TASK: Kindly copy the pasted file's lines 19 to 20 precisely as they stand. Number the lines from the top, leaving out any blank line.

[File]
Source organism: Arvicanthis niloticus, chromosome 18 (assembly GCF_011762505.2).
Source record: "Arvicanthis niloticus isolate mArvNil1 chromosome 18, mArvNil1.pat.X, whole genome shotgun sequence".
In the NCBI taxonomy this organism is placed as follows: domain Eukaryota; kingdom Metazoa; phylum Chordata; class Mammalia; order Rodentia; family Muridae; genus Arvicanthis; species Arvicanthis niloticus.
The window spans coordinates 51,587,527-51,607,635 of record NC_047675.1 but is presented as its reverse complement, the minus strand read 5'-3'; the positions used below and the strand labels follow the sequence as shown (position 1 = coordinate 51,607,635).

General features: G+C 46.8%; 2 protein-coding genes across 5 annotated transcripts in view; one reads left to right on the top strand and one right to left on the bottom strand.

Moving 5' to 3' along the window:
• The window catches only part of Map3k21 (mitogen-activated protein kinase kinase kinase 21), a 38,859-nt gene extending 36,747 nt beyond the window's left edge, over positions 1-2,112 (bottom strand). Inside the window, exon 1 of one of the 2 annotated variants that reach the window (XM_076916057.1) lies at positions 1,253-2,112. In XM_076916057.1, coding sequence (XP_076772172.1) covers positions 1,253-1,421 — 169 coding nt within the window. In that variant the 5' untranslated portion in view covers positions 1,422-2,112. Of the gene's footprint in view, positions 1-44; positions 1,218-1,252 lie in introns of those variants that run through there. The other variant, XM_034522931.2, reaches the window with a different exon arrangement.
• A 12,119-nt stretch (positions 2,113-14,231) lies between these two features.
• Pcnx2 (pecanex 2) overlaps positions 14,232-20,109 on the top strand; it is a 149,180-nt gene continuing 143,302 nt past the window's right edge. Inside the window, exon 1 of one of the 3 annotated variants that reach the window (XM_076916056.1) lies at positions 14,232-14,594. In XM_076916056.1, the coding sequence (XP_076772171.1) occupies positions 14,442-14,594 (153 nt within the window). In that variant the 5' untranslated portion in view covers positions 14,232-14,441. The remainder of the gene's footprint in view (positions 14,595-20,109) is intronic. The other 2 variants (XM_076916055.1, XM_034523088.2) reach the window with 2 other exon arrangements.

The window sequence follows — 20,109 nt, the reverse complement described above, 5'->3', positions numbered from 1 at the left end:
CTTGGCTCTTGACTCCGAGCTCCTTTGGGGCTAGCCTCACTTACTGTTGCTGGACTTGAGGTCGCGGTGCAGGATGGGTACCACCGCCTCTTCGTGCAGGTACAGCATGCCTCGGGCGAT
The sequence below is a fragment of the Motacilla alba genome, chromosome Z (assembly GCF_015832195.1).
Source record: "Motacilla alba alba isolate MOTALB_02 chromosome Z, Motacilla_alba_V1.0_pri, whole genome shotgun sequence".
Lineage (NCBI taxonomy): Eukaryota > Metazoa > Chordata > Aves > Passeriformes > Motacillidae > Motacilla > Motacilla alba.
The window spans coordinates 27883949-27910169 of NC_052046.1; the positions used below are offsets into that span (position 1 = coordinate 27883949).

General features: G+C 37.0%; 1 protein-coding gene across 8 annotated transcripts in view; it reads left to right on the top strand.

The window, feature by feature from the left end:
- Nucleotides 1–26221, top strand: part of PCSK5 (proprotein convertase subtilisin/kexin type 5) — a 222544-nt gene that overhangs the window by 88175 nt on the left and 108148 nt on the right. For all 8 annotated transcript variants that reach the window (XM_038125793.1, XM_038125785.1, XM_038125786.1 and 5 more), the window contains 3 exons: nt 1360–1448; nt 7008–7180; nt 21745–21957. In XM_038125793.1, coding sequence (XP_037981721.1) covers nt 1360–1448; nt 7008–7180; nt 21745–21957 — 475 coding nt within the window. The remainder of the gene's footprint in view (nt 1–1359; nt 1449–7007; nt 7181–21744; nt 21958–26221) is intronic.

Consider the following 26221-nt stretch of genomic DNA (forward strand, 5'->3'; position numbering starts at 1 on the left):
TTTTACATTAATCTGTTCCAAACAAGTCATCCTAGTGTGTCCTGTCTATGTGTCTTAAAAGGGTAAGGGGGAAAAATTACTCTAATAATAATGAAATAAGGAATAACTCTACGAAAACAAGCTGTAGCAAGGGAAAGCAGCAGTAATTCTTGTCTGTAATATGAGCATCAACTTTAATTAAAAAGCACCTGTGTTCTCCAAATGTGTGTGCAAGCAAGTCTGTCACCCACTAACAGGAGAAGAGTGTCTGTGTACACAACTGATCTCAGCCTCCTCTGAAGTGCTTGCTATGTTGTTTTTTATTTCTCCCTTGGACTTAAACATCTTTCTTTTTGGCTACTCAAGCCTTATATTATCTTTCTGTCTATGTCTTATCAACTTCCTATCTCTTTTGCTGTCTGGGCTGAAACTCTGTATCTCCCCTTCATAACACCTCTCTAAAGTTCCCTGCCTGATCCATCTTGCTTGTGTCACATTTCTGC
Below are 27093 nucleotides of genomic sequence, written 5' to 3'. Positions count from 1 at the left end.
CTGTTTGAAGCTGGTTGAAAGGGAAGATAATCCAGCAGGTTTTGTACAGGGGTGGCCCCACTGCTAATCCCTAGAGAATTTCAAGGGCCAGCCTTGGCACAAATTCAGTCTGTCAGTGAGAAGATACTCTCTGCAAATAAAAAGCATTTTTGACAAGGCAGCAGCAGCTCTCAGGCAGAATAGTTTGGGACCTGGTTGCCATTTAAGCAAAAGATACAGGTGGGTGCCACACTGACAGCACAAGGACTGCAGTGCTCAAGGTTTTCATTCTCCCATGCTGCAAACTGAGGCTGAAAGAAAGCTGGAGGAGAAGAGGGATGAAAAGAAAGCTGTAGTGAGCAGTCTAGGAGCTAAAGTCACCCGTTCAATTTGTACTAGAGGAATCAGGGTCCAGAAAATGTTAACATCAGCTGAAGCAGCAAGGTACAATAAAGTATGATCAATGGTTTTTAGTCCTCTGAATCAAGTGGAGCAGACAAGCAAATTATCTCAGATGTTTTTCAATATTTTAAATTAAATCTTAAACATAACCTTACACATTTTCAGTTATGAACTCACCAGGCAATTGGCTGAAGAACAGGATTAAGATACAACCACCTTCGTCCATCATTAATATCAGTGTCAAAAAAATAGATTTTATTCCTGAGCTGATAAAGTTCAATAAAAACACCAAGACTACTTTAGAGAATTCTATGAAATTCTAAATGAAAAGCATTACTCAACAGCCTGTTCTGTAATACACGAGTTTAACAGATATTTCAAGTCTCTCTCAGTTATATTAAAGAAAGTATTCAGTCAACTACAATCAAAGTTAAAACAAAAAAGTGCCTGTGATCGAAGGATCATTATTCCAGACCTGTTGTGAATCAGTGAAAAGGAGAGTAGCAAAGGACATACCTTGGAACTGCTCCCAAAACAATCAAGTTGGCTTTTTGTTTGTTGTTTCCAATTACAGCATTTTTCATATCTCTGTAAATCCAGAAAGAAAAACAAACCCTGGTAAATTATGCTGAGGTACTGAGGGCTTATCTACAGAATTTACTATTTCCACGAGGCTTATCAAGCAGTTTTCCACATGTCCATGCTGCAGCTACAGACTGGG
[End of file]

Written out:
Consider the following 26221-nt stretch of genomic DNA (forward strand, 5'->3'; position numbering starts at 1 on the left):
TTTTACATTAATCTGTTCCAAACAAGTCATCCTAGTGTGTCCTGTCTATGTGTCTTAAAAGGGTAAGGGGGAAAAATTACTCTAATAATAATGAAATAAGGAATAACTCTACGAAAACAAGCTGTAGCAAGGGAAAGCAGCAGTAATTCTTGTCTGTAATATGAGCATCAACTTTAATTAAAAAGCACCTGTGTTCTCCAAATGTGTGTGCAAGCAAGTCTGTCACCCACTAACAGGAGAAGAGTGTCTGTGTACACAACTGATCTCAGCCTCCTCTGAAGTGCTTGCTATGTTGTTTTTTATTTCTCCCTTGGACTTAAACATCTTTCTTTTTGGCTACTCAAGCCTTATATTATCTTTCTGTCTATGTCTTATCAACTTCCTATCTCTTTTGCTGTCTGGGCTGAAACTCTGTATCTCCCCTTCATAACACCTCTCTAAAGTTCCCTGCCTGATCCATCTTGCTTGTGTCACATTTCTGC